Putin’s comments came as he toured a nuclear research centre in the once-secret city of Sarov ahead of a March 4 presidential election in which he is hoping to secure a return to the Kremlin.
Putin chaired a special security meeting with experts in which he lashed out at US plans to deploy a missile defence shield in Europe that Russia fears might one day make its Soviet-era nuclear arsenal ineffective.
He warned the United States that Russia “does not intend to disarm in a unilateral manner” and warned the military was developing new and more powerful nuclear arms.
“This is not only our national objective, but also an obligation before all humanity – to keep a balance of strategic forces and their capabilities,” news agencies quoted Putin as saying.
“This is very important. After World War II, this balance ensured the absence of global conflicts.
“Unfortunately, there are many regional conflicts and their number is only growing. But the balance of strategic forces will help avoid major conflicts.”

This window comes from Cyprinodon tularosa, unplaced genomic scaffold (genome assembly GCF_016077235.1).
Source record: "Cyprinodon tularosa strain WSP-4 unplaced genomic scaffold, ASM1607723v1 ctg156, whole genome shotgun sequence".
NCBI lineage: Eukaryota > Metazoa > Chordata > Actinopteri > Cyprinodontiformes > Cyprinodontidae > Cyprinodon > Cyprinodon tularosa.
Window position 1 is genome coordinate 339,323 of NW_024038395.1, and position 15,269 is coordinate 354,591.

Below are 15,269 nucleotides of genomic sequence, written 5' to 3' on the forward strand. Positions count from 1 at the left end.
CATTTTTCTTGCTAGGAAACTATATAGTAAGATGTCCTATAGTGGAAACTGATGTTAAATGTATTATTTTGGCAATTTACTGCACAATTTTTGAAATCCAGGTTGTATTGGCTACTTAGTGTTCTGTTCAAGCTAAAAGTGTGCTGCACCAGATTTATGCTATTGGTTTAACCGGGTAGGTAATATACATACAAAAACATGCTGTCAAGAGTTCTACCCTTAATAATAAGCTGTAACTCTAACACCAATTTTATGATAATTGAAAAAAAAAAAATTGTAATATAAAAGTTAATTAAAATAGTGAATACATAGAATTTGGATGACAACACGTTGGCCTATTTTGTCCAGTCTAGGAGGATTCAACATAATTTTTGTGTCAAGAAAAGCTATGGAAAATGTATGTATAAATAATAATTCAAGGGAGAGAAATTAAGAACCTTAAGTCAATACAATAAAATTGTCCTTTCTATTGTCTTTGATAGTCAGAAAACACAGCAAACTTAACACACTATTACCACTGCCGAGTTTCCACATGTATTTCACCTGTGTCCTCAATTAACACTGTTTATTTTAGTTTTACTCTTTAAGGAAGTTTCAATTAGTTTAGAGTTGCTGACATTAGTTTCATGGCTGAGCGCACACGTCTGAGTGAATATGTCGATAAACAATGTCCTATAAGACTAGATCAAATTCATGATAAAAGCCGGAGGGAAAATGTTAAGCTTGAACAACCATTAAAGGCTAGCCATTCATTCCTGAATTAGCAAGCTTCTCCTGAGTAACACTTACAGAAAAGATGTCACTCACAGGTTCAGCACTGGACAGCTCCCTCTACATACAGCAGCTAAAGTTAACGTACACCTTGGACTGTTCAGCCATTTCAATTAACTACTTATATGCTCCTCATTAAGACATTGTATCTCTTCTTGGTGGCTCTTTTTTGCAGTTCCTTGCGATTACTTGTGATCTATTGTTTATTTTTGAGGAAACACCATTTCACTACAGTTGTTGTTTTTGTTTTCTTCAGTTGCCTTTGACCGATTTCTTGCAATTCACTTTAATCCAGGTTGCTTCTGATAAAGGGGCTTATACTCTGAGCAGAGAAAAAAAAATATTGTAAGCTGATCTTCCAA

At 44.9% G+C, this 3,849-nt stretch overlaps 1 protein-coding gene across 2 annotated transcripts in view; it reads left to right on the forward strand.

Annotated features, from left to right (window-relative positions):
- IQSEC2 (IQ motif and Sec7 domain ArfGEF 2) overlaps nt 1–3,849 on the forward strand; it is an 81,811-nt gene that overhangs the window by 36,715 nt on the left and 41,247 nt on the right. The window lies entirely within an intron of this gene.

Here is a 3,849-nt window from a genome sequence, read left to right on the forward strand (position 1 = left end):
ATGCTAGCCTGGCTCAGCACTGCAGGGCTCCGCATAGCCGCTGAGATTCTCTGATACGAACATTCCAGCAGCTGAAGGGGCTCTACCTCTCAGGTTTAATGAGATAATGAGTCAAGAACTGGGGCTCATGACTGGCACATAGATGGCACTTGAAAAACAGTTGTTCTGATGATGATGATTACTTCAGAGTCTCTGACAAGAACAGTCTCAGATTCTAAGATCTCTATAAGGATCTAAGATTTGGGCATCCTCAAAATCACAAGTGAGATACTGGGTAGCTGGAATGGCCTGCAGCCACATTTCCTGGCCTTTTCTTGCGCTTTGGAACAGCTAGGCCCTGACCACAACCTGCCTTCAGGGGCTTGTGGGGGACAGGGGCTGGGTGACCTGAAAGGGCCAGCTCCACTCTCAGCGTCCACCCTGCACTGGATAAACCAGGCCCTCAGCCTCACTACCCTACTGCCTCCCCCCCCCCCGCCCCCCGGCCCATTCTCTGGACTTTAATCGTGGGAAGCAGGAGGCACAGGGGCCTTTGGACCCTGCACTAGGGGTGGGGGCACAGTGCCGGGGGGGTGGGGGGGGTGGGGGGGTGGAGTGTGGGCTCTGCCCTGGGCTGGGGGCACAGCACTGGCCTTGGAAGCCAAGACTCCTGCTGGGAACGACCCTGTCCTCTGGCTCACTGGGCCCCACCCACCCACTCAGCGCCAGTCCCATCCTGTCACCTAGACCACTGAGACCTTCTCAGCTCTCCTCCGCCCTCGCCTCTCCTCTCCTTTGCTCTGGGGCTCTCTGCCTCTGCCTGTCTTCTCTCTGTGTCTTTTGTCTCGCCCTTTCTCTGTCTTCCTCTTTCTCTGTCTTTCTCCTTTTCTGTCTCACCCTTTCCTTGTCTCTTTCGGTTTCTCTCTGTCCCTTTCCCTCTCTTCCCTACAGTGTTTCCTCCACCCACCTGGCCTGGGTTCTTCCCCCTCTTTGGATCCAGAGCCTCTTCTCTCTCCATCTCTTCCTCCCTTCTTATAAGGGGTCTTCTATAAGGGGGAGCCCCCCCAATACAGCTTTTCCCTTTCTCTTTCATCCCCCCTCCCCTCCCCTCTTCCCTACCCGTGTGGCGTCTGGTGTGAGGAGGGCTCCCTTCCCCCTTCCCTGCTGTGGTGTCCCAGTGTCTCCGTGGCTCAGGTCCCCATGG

Putin often clashed with the United States while president between 2000 and 2008 and has remained a key decision-maker as premier, voicing strong criticism of the Nato-led air campaign in Libya.
Russia now faces both Western and Arab world condemnation for its refusal to blame Syrian President Bashar Assad for an 11-month crackdown on street protests that the opposition says has claimed more than 7 600 lives.
The Russian stongman has accused Western powers of acting “like a bull in a china shop” in Syria and other recent regional conflicts.
Putin this week promised to spend 23 trillion rubles ($788bn) by 2020 on a vast new military procurement programme that would supply Russia with a new stock of nuclear arms – AFP